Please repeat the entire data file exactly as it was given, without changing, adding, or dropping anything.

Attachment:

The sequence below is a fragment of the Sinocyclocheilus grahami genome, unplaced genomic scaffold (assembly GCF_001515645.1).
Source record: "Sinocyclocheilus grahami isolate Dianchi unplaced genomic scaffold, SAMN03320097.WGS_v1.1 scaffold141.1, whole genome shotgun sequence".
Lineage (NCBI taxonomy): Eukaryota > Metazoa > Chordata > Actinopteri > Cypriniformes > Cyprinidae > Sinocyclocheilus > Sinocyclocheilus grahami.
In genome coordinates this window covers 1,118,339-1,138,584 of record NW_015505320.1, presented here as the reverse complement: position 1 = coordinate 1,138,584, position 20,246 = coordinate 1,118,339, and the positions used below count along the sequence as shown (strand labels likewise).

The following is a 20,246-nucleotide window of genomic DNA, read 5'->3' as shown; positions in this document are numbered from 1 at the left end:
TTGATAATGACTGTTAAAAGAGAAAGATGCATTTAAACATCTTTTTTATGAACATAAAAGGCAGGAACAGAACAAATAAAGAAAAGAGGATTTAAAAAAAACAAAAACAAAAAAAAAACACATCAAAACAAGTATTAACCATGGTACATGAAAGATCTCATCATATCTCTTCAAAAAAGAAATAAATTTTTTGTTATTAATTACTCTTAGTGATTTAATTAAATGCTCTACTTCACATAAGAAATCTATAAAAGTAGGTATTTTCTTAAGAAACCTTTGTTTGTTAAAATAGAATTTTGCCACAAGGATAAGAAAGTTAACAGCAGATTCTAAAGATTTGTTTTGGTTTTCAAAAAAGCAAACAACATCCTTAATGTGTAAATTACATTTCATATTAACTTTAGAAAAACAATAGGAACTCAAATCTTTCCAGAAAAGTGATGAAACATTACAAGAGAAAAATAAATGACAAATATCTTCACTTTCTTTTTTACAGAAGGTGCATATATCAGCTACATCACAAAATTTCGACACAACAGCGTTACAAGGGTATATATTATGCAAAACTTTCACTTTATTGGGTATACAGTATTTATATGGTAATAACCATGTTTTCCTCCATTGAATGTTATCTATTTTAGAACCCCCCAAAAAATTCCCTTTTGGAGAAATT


The sequence below is a fragment of the Sinocyclocheilus grahami genome, unplaced genomic scaffold (assembly GCF_001515645.1).
Source record: "Sinocyclocheilus grahami isolate Dianchi unplaced genomic scaffold, SAMN03320097.WGS_v1.1 scaffold141.1, whole genome shotgun sequence".
Lineage (NCBI taxonomy): Eukaryota > Metazoa > Chordata > Actinopteri > Cypriniformes > Cyprinidae > Sinocyclocheilus > Sinocyclocheilus grahami.
In genome coordinates this window covers 1,118,339-1,138,584 of record NW_015505320.1, presented here as the reverse complement: position 1 = coordinate 1,138,584, position 20,246 = coordinate 1,118,339, and the positions used below count along the sequence as shown (strand labels likewise).

The following is a 20,246-nucleotide window of genomic DNA, read 5'->3' as shown; positions in this document are numbered from 1 at the left end:
TTGATAATGACTGTTAAAAGAGAAAGATGCATTTAAACATCTTTTTTATGAACATAAAAGGCAGGAACAGAACAAATAAAGAAAAGAGGATTTAAAAAAAACAAAAACAAAAAAAAAACACATCAAAACAAGTATTAACCATGGTACATGAAAGATCTCATCATATCTCTTCAAAAAAGAAATAAATTTTTTGTTATTAATTACTCTTAGTGATTTAATTAAATGCTCTACTTCACATAAGAAATCTATAAAAGTAGGTATTTTCTTAAGAAACCTTTGTTTGTTAAAATAGAATTTTGCCACAAGGATAAGAAAGTTAACAGCAGATTCTAAAGATTTGTTTTGGTTTTCAAAAAAGCAAACAACATCCTTAATGTGTAAATTACATTTCATATTAACTTTAGAAAAACAATAGGAACTCAAATCTTTCCAGAAAAGTGATGAAACATTACAAGAGAAAAATAAATGACAAATATCTTCACTTTCTTTTTTACAGAAGGTGCATATATCAGCTACATCACAAAATTTCGACACAACAGCGTTACAAGGGTATATATTATGCAAAACTTTCACTTTATTGGGTATACAGTATTTATATGGTAATAACCATGTTTTCCTCCATTGAATGTTATCTATTTTAGAACCCCCCAAAAAATTCCCTTTTGGAGAAATT